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  • Jeff Cloutier, OnTarget Strategy

7 Things Not to Miss When Creating a Business Plan

Updated: Dec 3, 2019

I actually sighed loudly into the phone during the conversation with my customer. It wasn't the most professional thing to do, but I couldn't help myself. This customer had just asked me to write a "quick business plan because the loan agent and landlord wanted to see one." I was trying to be very customer focused and listen carefully to the customer's needs, but the situation put me in a dilemma. I was faced with either doing what the customer asked or what I knew was right for the customer. After our conversation, he went with another consultant.

Plans are Useless, but Planning Is Indispensable

- Dwight D. Eisenhower

My concern lies in the fact that any new business or expansion venture includes tremendous investment from a large group of people. Business owners, financing partners, vendors, landlords, and employees are all going to invest a lot of time and resources into the new endeavor with high expectations for success. And there's a lot that can go wrong with a business even in the best of situations. So why not mitigate risk and provide the best planning possible with a comprehensive business plan based on quality market research and opportunity assessment?

President Eisenhower got it. "Plans are Useless, but Planning is Indispensable", he famously commented years ago. He understood that the plan is the result of exhaustive planning and research. It's the repository for the key takeaways from the planning exercise. As such, the key deliverable isn't the business plan but rather the business planning. Many new business owners miss this fact in their excitement and anticipation of opening the doors. A "quick" business plan necessitates quick planning that directs the business down a suboptimal path. This is your business...your financial future...let's build the best foundation from the start. This isn't the place to cut corners in my opinion. Thorough and thoughtful planning provides a quality business plan. Quick and cursory planning provides something else.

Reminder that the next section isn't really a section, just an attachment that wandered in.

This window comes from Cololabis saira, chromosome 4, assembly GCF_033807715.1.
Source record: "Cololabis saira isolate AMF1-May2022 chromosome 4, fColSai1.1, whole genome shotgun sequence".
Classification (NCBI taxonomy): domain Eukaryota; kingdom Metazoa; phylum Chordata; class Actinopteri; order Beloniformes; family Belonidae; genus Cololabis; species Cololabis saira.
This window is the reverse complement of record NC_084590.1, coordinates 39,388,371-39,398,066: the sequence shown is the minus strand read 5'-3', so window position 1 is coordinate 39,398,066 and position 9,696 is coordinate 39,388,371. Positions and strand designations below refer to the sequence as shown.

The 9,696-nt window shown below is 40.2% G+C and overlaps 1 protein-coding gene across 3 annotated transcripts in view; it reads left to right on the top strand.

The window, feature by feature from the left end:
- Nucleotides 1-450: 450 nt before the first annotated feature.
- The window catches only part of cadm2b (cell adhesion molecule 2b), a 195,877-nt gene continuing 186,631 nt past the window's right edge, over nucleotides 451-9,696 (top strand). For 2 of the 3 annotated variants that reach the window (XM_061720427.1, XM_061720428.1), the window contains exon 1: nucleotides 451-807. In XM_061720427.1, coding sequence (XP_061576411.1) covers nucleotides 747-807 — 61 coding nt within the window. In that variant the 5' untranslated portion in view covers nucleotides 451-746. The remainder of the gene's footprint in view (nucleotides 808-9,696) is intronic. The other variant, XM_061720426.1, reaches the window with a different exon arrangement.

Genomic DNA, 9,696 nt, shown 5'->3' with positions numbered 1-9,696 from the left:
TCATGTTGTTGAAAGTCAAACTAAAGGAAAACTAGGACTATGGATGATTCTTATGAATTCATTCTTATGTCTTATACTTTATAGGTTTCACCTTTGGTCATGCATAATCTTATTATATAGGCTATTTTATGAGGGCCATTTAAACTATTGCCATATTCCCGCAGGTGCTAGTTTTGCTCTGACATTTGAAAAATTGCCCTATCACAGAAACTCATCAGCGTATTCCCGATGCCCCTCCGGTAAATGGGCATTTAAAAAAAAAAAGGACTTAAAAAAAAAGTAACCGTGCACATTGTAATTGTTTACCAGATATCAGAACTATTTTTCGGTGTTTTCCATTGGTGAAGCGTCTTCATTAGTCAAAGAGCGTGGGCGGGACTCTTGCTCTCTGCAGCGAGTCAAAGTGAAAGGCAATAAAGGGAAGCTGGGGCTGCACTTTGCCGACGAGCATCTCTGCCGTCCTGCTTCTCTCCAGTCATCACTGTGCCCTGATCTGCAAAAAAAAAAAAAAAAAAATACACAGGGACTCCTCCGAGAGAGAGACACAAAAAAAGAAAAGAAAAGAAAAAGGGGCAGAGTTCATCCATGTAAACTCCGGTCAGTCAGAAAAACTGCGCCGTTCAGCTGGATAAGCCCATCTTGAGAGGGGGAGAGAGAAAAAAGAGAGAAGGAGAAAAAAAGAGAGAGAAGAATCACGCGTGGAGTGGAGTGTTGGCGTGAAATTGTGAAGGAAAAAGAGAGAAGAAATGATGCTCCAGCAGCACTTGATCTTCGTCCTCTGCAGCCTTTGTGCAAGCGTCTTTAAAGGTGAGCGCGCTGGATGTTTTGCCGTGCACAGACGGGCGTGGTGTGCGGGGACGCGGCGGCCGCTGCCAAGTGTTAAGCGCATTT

If I've made is this far, you're probably interested in the comprehensive business planning process. While this is highly dependent on the uniqueness of each exercise, there are a couple of areas I consider foundational to the business planning process and the business plan.

Business Motivation

I know it sounds silly, but understanding the "why" is just as important as understanding the "how" of starting or expanding a business. This may take some soul searching, but it's helpful to uncover your personal motivation for starting/expanding a business. Passion is a must. If you can't convince yourself of your commitment and energy, you'll probably has difficulty convincing investors and customers. Completing this step will either validate your commitment to starting a business or bring light to your hesitation and concerns. Either way, finish this step first.

Market and Competitive Research

Large organizations have marketing teams that serve as resident market and competitive experts. In small companies, this responsibility is probably going to fall to one of the founders. Regardless, someone needs to understand the market landscape and market dynamics from day 1. Understanding the marketplace and your competitors will help you make decisions on everything from staffing, infrastructure, product creation, pricing, and marketing. It's critical to have a grounded understand not only of the market yesterday and today...but where it will by 2-years down the road. Planning for tomorrow rather than yesterday is a pivotal part of strategic decision making and business planning.

Customer Understanding